ACT Health reports that 10,602 people were added to the elective surgery waiting list during 2005-06.  This jumped 8% during 2006-07, with 11,458 people added to the list over the year.  During 2006-07, ACT public hospitals provided 9,327 elective surgery operations, up from 9,120 in 2005-06 and well up on the 7,661 provided in 2002–03.  At the end of 2006-07 there were 4,844 people on the ACT public hospitals elective surgery waiting list.  The ACT Government budgeted an additional $2.5 million in 2007-08 to provide a further 300 elective surgery procedures.  Figures to the end of March 2008 show the Government is on target to fulfil this commitment (pers. com.)

Table 4: Removals from elective surgery waiting list, 2001–02 to 2006–07
Year 2001–02 2002–03 2003–04 2004–05 2005–06 2006–07
No. of people 7946 7661 8548 8617 9120 9326*

Note: *2006–07 data preliminary
Source: ACT Health - Elective surgery data set, provided by ACT Health 

Median Waiting times for people accessing surgery continue to increase

Figures published by the Australian Institute of Health and Welfare1 show that in 2005-06 the waiting time for care at the 50th percentile (or median waiting time) was 61 days for people admitted for surgery (compared with 32 days nationally).  For the first ten months of 2007-08 this has increased to 71 days (using latest ACT Health data).  This increase is directly related to the Government's commitment to increase access to surgery for people waiting beyond standard waiting times for care. 

Over the first ten months of 2007-08, ACT Health reported a 20% increase in the number of category two and three long wait patients accessing surgery over the same period, from 2,082 patients admitted for surgery with long waits to the end of April in 2006-07 to 2,648 so far this year.

At the same time, 96% of people classified as category one patients (those who should receive surgery within 30 days) received their surgery within standard timeframes.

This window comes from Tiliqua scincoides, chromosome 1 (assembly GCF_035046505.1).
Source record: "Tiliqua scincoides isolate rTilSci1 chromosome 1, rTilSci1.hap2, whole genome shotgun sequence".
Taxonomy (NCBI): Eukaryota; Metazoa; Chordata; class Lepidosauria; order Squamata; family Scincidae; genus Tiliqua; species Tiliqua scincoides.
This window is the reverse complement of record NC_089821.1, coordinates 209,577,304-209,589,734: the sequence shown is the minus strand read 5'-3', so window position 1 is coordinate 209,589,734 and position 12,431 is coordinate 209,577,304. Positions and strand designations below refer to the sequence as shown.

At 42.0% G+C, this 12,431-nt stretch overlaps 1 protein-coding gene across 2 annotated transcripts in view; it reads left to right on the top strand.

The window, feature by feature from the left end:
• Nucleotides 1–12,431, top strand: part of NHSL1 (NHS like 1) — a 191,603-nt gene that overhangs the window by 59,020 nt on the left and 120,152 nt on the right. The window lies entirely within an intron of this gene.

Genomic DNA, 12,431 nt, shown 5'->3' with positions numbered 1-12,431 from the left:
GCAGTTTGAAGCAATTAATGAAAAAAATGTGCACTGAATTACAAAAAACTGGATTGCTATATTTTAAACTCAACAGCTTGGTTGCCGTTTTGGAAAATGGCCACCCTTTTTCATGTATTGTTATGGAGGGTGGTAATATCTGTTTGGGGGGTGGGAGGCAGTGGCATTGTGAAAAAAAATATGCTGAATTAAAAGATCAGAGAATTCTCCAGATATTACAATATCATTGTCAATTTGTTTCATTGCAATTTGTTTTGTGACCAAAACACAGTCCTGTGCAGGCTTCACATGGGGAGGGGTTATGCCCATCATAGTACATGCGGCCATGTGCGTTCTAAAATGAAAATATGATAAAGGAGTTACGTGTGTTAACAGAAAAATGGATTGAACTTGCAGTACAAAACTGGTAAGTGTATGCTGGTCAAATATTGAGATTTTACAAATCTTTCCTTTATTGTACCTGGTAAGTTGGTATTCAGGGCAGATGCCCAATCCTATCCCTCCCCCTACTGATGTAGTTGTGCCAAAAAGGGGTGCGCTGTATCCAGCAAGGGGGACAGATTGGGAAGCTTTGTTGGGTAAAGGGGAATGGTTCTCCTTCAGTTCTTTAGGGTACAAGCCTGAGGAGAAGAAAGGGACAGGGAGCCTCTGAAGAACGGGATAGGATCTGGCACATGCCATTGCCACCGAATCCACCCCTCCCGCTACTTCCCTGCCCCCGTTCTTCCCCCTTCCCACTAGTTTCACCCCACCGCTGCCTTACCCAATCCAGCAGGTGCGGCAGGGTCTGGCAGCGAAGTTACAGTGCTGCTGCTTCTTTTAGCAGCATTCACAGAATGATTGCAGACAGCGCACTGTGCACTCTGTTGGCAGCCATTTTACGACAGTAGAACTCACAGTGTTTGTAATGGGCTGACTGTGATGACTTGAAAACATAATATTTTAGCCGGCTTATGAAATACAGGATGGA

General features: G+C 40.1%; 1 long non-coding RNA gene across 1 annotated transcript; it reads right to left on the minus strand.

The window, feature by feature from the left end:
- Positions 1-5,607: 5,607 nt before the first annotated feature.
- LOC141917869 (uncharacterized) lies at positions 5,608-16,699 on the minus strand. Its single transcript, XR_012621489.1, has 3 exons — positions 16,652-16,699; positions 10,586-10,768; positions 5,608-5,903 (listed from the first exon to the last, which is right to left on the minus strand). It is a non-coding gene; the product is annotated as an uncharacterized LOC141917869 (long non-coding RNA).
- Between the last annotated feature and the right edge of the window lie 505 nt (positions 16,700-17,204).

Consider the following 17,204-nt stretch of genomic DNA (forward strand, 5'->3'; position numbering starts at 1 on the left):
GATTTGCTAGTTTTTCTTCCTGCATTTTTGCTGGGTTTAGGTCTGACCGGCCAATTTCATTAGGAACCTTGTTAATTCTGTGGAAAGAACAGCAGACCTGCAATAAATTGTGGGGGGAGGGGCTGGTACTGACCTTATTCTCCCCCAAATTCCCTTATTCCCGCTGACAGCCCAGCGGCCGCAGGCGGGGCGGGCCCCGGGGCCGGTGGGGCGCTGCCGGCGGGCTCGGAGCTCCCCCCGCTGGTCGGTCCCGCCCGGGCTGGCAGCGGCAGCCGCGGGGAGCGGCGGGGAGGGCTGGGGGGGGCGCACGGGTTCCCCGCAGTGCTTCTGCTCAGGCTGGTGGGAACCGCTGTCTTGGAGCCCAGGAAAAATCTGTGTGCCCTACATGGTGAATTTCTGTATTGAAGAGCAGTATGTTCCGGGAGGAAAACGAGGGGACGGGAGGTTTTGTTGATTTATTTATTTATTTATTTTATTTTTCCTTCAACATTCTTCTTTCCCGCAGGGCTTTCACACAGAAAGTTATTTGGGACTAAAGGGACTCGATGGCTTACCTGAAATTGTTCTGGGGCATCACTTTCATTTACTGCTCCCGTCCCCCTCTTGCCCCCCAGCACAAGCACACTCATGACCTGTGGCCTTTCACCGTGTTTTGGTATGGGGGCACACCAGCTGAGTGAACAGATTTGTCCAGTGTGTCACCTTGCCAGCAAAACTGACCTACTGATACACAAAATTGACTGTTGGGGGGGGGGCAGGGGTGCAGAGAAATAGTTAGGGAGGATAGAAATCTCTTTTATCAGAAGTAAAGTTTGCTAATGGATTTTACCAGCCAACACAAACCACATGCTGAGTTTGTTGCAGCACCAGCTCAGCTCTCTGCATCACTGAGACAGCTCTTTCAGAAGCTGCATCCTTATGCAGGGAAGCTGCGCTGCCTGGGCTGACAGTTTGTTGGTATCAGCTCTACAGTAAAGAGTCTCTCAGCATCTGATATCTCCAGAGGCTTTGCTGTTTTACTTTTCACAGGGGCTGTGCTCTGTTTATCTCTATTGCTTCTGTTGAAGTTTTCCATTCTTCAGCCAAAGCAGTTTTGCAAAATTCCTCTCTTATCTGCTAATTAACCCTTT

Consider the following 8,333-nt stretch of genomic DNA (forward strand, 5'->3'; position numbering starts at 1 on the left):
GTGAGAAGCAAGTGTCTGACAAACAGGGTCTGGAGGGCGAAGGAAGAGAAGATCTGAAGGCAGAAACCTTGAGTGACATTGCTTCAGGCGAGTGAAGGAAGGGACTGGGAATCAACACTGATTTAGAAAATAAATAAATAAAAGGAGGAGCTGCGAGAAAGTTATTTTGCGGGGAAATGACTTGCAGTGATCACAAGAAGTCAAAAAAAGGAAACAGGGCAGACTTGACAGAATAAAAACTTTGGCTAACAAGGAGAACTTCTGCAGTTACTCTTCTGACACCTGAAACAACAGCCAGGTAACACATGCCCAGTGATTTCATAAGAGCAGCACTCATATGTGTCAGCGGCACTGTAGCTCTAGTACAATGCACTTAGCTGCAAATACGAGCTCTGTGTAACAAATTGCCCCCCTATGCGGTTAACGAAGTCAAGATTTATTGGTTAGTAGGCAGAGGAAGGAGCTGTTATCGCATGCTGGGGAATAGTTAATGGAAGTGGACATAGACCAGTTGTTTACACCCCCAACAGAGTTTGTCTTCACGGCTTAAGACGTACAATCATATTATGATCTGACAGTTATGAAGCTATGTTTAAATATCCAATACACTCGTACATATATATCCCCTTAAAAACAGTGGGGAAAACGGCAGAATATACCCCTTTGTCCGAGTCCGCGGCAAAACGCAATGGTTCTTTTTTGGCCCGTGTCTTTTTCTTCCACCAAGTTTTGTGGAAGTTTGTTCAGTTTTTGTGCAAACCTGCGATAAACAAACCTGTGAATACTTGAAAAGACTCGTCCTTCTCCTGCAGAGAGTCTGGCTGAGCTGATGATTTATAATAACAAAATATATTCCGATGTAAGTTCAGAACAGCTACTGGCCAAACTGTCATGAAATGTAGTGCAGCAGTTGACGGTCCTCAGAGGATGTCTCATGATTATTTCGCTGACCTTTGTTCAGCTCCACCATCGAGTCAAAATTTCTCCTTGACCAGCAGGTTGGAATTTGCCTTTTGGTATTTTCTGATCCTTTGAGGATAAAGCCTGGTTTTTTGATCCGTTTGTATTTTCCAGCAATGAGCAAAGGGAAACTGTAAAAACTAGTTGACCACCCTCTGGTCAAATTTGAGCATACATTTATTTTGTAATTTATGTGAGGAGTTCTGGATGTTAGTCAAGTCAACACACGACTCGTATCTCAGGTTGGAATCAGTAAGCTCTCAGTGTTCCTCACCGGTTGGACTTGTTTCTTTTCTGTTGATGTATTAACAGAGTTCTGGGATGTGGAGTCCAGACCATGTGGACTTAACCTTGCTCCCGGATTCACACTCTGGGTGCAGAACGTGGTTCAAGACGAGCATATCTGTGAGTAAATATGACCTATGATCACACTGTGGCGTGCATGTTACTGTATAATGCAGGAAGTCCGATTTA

A major foundation of the additional $49 million added to the ACT Health budget since 2002–03 for elective surgery has been the commitment to improve access to surgery for patients with extended waiting times.  This investment, together with the additional $2.5 million provided by the Commonwealth Government in 2008 to provide for a further 250 "long wait" patients to receive elective surgery by 31 December 2008 will ensure that the ACT's median waiting times for elective surgery will remain high until the backlog of long wait patients is addressed (pers.com.).

The additional ACT Government contributions has already resulted in a drop in the number of people waiting longer than one year for surgery, from 1,242 in March 2005 down to 1,082 in March 2006, 950 in March 2007 and 851 in March 2008 (pers.com.).

The increase in the number of long wait patients accessing surgery has also, by definition, resulted in an increase in the number of days waited to have their surgery for people at the 90th percentile.  The latest national figures (2005-06) show that the waiting time for people at the 90th percentile who had their surgery was 372 days, against a national figure of 237 days.  For the first 10 months of 2007-08, using latest ACT Health data, the ACT result was 380 days (pers.com.).

Importantly, the per capita rates for access to elective surgery at ACT public hospitals is 15 percent above the national rate using figures published by the Commonwealth Department of Health and Ageing (The State of Our Public Hospitals 2005-06),which shows that 30 people per 1,000 population access elective surgery at public hospitals in the ACT compared with the national figure of 26 people per 1,000.  This shows that more Canberrans choose to be treated within the public hospital system rather than in private hospitals for elective surgery, despite the ACT population having the highest level of private health insurance coverage in the nation and the waiting times to care.